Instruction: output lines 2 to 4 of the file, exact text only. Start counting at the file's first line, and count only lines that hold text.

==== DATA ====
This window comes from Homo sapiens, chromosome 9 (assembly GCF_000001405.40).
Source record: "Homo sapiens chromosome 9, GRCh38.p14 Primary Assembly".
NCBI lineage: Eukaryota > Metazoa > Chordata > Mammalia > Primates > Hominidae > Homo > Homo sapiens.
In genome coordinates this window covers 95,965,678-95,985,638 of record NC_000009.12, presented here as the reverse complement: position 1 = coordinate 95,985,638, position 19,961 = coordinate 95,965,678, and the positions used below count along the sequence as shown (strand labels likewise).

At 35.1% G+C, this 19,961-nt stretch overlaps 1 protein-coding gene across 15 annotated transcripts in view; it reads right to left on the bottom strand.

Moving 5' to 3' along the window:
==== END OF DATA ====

Source record: "Homo sapiens chromosome 9, GRCh38.p14 Primary Assembly".
NCBI lineage: Eukaryota > Metazoa > Chordata > Mammalia > Primates > Hominidae > Homo > Homo sapiens.
In genome coordinates this window covers 95,965,678-95,985,638 of record NC_000009.12, presented here as the reverse complement: position 1 = coordinate 95,985,638, position 19,961 = coordinate 95,965,678, and the positions used below count along the sequence as shown (strand labels likewise).